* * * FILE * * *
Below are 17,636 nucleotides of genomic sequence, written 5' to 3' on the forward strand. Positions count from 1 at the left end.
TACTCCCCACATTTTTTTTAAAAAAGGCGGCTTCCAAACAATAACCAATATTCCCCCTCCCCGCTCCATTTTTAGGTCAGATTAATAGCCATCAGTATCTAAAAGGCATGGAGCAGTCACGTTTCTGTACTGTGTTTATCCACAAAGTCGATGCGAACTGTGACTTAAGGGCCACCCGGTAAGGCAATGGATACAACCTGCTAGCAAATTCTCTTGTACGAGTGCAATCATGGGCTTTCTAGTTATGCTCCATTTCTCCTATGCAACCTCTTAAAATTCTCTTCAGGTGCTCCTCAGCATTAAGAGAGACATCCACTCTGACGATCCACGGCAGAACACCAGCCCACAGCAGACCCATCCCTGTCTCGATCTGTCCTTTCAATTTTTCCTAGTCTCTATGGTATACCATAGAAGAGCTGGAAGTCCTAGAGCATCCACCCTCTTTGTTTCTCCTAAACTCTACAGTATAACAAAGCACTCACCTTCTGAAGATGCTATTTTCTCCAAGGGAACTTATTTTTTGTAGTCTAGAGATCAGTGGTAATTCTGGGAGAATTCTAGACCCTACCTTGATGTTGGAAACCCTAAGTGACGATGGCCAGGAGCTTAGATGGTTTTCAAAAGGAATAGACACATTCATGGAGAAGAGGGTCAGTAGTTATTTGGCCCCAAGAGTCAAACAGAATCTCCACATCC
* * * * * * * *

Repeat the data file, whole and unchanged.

Below are 17,636 nucleotides of genomic sequence, written 5' to 3' on the forward strand. Positions count from 1 at the left end.
TACTCCCCACATTTTTTTTAAAAAAGGCGGCTTCCAAACAATAACCAATATTCCCCCTCCCCGCTCCATTTTTAGGTCAGATTAATAGCCATCAGTATCTAAAAGGCATGGAGCAGTCACGTTTCTGTACTGTGTTTATCCACAAAGTCGATGCGAACTGTGACTTAAGGGCCACCCGGTAAGGCAATGGATACAACCTGCTAGCAAATTCTCTTGTACGAGTGCAATCATGGGCTTTCTAGTTATGCTCCATTTCTCCTATGCAACCTCTTAAAATTCTCTTCAGGTGCTCCTCAGCATTAAGAGAGACATCCACTCTGACGATCCACGGCAGAACACCAGCCCACAGCAGACCCATCCCTGTCTCGATCTGTCCTTTCAATTTTTCCTAGTCTCTATGGTATACCATAGAAGAGCTGGAAGTCCTAGAGCATCCACCCTCTTTGTTTCTCCTAAACTCTACAGTATAACAAAGCACTCACCTTCTGAAGATGCTATTTTCTCCAAGGGAACTTATTTTTTGTAGTCTAGAGATCAGTGGTAATTCTGGGAGAATTCTAGACCCTACCTTGATGTTGGAAACCCTAAGTGACGATGGCCAGGAGCTTAGATGGTTTTCAAAAGGAATAGACACATTCATGGAGAAGAGGGTCAGTAGTTATTTGGCCCCAAGAGTCAAACAGAATCTCCACATCC